Washington Post study on poverty


I read this report recently and it stirred me deeply. You have to wade through some heavy analysis of statistical data, but the conclusions are piercing.

Consider the concluding paragraph, and you get a sense of the gravity of the article.

It is not pleasant to contemplate, but when poor children go to public schools that serve the poor, and wealthy children go to public schools that serve the wealthy, then the huge gaps in achievement that we see bring us closer to establishing an apartheid public school system. We create through our housing, school attendance, and school districting policies a system designed to encourage castes—a system promoting a greater likelihood of a privileged class and an under class These are, of course, harbingers of demise for our fragile democracy.

When a writer says that we are being brought closer to “establishing an apartheid public school system” and that we have school policies “designed to encourage castes” he is saying it as sharply and convictingly as he knows how.  That it was said by a writer for the Washington Times is also interesting to me.  A couple more of my thoughts are at the end, but look at the closing paragraphs of this article.  You can see the entire article here:

Famously, [an article referred to earlier] found quite small school effects on student achievement, finding instead, quite large family effects. The conclusion was that family poverty and wealth mattered much more than did schools in determining the life chances of America’s youth.

Schools, it seemed, had little power to affect the destinies of children because family overwhelmingly determined life’s outcomes.

But this new analysis refutes that conclusion quite convincingly. Using newer statistical models unavailable to the earlier investigators, the recent conclusion is that the effects of a school’s average level of family resources was more than 3 times that of the effect of family resources.

Although using different data sets and different statistical models for analysis, the American data and the Australian data reach similar conclusions. Family resources are important, school resources are important and have quite dramatic effects, and the joint effect of the social and fiscal resources found in families and schools appears to be much greater than either alone!

The United States has a great deal of housing segregation by income. It also has many small school districts serving relatively homogenous populations of middle class, or poor, or wealthy students.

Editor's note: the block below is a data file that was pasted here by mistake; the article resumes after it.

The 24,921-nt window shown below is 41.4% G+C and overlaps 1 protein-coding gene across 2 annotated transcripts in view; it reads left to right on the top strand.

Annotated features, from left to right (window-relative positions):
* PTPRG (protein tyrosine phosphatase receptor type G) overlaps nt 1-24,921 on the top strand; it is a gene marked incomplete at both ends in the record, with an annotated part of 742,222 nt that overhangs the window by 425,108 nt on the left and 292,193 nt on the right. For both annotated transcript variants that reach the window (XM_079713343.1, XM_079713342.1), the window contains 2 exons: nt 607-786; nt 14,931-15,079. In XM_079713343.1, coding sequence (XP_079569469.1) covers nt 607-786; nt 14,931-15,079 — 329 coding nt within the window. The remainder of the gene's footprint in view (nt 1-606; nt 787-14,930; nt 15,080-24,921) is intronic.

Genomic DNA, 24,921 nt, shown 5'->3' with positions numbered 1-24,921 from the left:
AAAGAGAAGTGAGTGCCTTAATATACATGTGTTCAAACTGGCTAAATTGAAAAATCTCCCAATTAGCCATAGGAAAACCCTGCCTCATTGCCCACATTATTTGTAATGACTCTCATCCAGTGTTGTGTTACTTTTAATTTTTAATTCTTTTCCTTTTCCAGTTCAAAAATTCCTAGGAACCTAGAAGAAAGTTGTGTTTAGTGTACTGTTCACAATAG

Because of these two factors, it is more likely that in the United States of America, compared to some of our competitor nations, poor children go to school with other poor children and wealthy children go to school with other wealthy children.

Thus the approximately ½ standard deviation difference we might expect to see on indicators of achievement for upper and lower social class students, and the approximately ½ standard deviation difference we might expect to see between schools that serve either poor or wealthy students, actually gets magnified by the school and housing policies we promote in our nation.

Already substantial differences in achievement because of school and family resources become huge, almost insurmountable differences, as an achievement gap of 1 ½ standard deviations opens up between poor students in schools that serve poor students and wealthy students in schools that serve wealthy students.

It is not pleasant to contemplate, but when poor children go to public schools that serve the poor, and wealthy children go to public schools that serve the wealthy, then the huge gaps in achievement that we see bring us closer to establishing an apartheid public school system. We create through our housing, school attendance, and school districting policies a system designed to encourage castes—a system promoting a greater likelihood of a privileged class and an under class.

These are, of course, harbingers of demise for our fragile democracy.

Often the topic of poverty brings up questions that seem like they can’t be answered, and people give up before they ever start.  But I think the Washington Post is onto something.  This article uses heavy statistics to make a simple case: family and schools are perhaps the two most important and intertwined systems that entrap people in generational poverty. They are also the two most important systems for alleviating and ultimately eliminating poverty.

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